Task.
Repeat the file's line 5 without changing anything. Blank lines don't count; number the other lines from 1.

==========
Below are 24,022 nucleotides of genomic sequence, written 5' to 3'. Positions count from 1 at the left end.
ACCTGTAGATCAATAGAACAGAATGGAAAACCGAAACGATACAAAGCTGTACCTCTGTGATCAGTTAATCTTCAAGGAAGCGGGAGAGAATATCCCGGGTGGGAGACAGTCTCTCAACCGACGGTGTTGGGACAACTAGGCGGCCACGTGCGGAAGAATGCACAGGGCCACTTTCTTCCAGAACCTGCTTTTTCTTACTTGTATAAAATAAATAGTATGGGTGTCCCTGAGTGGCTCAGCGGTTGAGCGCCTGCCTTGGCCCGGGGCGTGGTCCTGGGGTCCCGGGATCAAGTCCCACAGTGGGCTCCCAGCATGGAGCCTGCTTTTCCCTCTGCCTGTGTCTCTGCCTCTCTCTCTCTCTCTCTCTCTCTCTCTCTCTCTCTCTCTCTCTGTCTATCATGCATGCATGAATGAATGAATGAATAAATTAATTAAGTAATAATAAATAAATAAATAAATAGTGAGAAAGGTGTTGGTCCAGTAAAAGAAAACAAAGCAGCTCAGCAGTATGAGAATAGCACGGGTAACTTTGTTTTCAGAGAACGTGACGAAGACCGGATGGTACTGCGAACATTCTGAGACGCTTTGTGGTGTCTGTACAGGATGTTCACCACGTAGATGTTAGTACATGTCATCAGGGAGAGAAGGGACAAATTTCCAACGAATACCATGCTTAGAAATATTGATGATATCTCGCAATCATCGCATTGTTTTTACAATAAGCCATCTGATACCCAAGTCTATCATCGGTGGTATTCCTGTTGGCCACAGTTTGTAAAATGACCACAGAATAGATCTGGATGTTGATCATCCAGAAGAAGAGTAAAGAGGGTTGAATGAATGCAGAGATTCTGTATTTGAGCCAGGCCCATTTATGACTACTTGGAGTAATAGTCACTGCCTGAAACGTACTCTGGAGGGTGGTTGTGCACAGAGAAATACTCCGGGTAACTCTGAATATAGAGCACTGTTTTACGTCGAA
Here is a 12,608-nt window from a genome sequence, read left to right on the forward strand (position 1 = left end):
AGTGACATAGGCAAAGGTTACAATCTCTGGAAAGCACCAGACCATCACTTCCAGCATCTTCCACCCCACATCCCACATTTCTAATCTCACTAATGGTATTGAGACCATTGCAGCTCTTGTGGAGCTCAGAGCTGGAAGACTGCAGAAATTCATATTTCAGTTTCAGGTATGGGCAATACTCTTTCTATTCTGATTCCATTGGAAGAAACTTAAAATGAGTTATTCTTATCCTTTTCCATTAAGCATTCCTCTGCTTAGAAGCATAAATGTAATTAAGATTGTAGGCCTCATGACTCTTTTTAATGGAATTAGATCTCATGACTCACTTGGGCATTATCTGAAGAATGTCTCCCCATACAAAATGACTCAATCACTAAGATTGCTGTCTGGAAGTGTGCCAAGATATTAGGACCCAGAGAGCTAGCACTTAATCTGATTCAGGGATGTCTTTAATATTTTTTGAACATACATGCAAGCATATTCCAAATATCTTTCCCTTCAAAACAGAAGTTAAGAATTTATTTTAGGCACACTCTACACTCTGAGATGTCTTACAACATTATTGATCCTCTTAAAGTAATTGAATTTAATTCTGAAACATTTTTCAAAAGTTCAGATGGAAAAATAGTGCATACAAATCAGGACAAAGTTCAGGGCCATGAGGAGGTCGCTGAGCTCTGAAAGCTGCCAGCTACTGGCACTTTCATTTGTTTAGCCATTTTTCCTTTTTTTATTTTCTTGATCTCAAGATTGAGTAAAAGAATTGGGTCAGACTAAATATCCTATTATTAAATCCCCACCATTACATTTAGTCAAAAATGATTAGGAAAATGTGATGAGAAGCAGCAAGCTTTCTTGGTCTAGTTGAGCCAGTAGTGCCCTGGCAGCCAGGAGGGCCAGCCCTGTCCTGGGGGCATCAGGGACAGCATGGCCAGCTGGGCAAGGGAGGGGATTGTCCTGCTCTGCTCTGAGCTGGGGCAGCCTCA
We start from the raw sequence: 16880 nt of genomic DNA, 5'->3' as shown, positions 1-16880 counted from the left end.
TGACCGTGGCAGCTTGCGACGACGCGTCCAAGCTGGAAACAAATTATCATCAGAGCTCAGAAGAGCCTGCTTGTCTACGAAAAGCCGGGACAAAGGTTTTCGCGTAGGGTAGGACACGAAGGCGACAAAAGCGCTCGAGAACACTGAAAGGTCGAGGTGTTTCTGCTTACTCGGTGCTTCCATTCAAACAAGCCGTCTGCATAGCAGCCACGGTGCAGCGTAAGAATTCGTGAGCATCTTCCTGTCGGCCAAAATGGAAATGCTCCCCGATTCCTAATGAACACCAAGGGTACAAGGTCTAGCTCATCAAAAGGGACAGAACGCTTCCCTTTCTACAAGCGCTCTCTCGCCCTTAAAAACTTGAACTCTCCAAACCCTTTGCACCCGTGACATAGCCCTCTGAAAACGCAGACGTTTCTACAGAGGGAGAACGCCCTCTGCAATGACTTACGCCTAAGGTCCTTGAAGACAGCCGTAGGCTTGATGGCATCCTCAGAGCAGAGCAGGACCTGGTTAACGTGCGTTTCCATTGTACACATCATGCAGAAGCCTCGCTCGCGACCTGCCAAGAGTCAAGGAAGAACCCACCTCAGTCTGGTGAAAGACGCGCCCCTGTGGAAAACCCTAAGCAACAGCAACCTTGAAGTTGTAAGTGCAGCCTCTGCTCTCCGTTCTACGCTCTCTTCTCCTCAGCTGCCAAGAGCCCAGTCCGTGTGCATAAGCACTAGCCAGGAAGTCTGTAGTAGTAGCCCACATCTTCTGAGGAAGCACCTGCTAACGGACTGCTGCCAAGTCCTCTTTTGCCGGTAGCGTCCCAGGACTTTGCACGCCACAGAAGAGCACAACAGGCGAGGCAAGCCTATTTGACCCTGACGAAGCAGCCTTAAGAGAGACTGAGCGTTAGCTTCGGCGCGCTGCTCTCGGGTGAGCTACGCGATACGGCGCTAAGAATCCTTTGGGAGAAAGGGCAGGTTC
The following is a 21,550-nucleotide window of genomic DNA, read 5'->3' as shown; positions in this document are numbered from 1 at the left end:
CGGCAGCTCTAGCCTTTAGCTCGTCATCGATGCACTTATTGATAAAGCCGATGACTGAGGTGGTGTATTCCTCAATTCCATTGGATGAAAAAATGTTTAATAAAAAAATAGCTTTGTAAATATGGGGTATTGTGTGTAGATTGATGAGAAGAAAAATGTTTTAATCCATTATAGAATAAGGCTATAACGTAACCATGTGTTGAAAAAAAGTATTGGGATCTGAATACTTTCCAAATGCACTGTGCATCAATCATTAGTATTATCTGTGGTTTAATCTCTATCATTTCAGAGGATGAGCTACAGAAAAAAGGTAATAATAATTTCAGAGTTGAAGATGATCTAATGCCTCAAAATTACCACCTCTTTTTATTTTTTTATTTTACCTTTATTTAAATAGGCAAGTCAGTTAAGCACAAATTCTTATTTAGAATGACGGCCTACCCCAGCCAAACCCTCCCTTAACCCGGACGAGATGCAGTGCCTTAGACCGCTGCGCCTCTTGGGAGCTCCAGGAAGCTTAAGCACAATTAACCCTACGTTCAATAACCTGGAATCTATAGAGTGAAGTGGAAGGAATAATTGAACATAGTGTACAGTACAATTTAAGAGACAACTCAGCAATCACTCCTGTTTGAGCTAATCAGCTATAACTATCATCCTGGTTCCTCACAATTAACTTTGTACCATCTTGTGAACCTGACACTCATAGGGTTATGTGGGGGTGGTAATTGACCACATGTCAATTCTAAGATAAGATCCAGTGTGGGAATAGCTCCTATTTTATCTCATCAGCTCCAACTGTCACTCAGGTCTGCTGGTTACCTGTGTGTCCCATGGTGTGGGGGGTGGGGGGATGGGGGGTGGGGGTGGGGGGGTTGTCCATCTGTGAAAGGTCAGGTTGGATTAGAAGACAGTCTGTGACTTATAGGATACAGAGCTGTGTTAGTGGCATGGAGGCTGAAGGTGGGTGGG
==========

We start from the raw sequence: 16880 nt of genomic DNA, 5'->3' as shown, positions 1-16880 counted from the left end.